HDD Unlocking On The Mitsubishi Multi-Communication System

It’s a few years old, but [Brian360’s] method of unlocking the hard drive on his Mitsubishi Multi-Communication System is quite interesting. Mitsubishi describes their MMCS as a human-vehicle communication tool. It’s basically an in-dash screen and controls to display navigation maps and play music. [Brian] found that the hard drive for the MMCS in his 2008 Lancer was locked, and could not be cloned and swapped out for a larger drive. Sound familiar to anyone? Hard drive locking has been used in many systems, including the original Xbox, which we’ll get back to in a minute.

The setup seen above was used to grab the hard drive password from the system itself. A custom adapter card was built and plugged in between the hard drive and the MMCS hardware, with test points for each of the data line. [Brian] attached a digital storage oscilloscope, and after a bit of poking around, found a way to trigger the scope when the password was requested. He explains the process of converting the captured data into an ASCII string password.

With that in hand how would you unlock the drive? The favorite tool for this is hdparm, a tool which was used with early Xbox unlocking but which is still in use with other hardware today. Now brian has a disk image backup and the ability to swap out for larger hardware.

[Thanks Traitorous8]

15 thoughts on “HDD Unlocking On The Mitsubishi Multi-Communication System

  1. @Chris & Keith:
    For a couple of those monthly payments you can construct a pretty badass carputer that you don’t even need to reverse engineer and will work in any car.

  2. @M4CGYV3R

    The problem with carputers is that you can’t install them reliably in new cars. Many, if not most, new cars that have integrated entertainment systems cannot operate if the system is removed, thus making upgrading the system important if you want more space for things. Those “40 GB” navigation and entertainment systems typically only have about 10GB available to the end user due to the size of the maps.

    The reason you can’t take them out is that the integrated controls will often do things like control the fans, internal temperature and other things that you want to operate. Sadly in the name of “features” we have given up things like the ability to chose what radio you want to install in your car…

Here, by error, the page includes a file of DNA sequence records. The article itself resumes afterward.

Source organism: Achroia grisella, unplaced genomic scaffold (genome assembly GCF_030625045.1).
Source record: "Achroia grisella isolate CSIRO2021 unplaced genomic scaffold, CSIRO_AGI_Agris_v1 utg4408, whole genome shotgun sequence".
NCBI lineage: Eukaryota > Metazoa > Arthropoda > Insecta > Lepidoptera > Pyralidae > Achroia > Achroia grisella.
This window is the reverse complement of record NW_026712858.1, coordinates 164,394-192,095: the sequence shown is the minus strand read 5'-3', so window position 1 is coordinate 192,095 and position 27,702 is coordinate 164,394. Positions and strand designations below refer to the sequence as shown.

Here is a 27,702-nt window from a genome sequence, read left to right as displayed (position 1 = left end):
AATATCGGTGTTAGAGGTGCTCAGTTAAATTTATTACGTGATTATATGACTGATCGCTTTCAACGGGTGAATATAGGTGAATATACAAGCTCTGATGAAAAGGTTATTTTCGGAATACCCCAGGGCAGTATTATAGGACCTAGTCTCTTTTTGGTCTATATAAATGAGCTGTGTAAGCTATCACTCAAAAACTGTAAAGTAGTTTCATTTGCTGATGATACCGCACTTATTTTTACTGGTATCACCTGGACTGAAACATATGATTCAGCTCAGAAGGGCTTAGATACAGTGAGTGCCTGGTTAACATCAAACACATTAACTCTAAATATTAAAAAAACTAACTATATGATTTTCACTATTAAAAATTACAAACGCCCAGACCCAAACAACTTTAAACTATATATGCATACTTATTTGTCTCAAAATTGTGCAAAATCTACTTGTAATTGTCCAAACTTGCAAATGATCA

3. Mmm… my 21 year old niece got a basic new car with no radio and manual everything (one of those little Hyundais-2011). That’s the type of platform to get if you want to put all your custom stuff. They come with only the speakers and the antenna. You have to supply your own sound system (they fill the hole with a clock) Carputers are prefect for cars like this one.

    More expensive vehicles suffer from integration “featuritis” and you can’t remove the factory crap because you lose power windows, AC, heat, etc. Doing it in cars like these becomes a major hack. Kudos to this dude for hacking the Mitsubishi HDD.

  4. @boarder2k7 – Brian360 and I have been working on canbus for a couple of years now. The original intent was for pinball but in the process we created analyzer.
    I’ve used it to RE most of the sensors in new cars (window positions, brake light status, transmission status, door status, light control, remote control).
    You are correct that it’s typically hard/impossible to remove the existing integrated systems but there’s still room to add functionality on top of what is built in. It’s just much harder.

  5. @boarder2k7 – taking brand new cars and ripping them apart to figure out how they work and how to install aftermarket radios is actually my fall time job :D With a lot of radios now you can just buy an interface that emulates the functionality of the original radio so you can just install whatever you like.

    It’s an awesome job being thrown the keys to a new car and being told “Make this radio work in that car, keeping all features”.

  6. They need to pass some sort of law making it illegal for a car manufacture to integrate AC heater functions with the entertainment system.

    It’s one reason I largely have avoided getting a very new car.

  7. I have a Hyundai Santa Fe, and it was about half the price of the other SUV’s I was looking at, but had all the features… and I can actually kind of work on the thing! My other car is over 65 years old, and the closest thing it has to a computer is the valve-state radio. With pushbutton control.


    Anyhow, the hyundai uses standard connectors and interfaces, and if you take out the stereo, you’re JUST taking out the stereo. I wish more manufacturers would put out more of an “isolated systems on a net” than the unholy cross-dependent mess we see when popping the dash off something like a Cadillac.

    Excellent debugging, O.P., excellent indeed.

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